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By Hadley Gamble and Mac William Bishop

Sliding oil prices may be hitting ISIS' pockets but they're also hurting a country fighting to defeat the militants: Iraq.

The price of oil has fallen to its lowest level since May 2003. That — coupled with coalition airstrikes on ISIS cash piles — has reportedly put the fighters' finances under pressure.

Iraq's Prime Minister Haider al-Abadi told CNBC that it appears ISIS is "running out of steam" and that his forces have put ISIS on the "run."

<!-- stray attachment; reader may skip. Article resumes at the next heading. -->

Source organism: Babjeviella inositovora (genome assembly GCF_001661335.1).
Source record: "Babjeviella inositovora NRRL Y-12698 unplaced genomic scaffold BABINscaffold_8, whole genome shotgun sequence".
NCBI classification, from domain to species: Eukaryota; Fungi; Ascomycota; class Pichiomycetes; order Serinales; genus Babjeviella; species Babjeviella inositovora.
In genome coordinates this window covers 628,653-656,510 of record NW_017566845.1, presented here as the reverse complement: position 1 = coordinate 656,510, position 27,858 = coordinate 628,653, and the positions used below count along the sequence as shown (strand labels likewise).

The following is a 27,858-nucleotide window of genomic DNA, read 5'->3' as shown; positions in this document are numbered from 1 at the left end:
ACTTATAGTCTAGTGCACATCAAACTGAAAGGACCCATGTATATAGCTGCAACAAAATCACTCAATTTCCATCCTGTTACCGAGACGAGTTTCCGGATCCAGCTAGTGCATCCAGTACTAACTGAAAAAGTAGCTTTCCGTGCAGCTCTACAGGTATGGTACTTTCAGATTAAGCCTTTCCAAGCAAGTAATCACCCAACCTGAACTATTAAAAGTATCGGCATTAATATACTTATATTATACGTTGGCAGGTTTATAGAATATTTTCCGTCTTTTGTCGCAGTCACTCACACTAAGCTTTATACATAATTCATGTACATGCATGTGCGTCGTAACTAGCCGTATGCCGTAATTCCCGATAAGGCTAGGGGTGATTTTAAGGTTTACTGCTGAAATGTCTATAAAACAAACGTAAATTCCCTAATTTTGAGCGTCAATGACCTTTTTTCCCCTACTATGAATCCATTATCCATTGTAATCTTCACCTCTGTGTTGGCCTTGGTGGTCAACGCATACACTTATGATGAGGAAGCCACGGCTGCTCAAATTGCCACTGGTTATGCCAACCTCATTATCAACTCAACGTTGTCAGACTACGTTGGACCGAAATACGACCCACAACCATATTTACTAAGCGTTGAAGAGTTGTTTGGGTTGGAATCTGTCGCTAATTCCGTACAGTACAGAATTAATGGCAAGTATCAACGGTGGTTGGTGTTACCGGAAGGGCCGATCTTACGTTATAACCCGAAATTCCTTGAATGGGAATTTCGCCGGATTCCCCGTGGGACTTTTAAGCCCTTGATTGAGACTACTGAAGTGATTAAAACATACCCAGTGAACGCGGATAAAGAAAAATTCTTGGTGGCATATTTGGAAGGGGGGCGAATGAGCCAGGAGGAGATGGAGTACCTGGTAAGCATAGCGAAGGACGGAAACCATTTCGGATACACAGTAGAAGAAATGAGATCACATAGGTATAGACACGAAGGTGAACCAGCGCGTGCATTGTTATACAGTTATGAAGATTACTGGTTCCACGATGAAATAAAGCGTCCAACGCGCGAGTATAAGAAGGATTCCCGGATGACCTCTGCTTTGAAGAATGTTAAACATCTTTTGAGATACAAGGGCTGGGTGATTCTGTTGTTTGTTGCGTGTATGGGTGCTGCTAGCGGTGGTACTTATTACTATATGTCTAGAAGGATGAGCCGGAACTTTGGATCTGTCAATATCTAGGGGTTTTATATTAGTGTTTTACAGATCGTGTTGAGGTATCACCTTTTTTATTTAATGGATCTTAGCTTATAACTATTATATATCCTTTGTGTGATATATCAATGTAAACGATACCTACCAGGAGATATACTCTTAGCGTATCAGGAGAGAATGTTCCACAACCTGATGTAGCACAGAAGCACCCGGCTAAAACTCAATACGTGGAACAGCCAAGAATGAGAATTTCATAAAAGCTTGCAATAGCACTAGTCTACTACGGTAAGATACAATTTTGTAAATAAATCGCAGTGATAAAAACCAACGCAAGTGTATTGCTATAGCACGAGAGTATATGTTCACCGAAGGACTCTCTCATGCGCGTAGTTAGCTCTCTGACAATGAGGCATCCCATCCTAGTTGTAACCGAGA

"They have slashed the salaries they’re paying to their terrorists, which means we are winning," he said.

Still, he said Iraq is fighting three wars at the moment: Against ISIS, corruption and economic struggles

The drop in oil has made the third battle increasingly difficult, he added, calling the current price of oil unsustainable.

"It has been very tough," he told CNBC. "There is quite a challenge ahead because I have to use many of my resources to fight Daesh."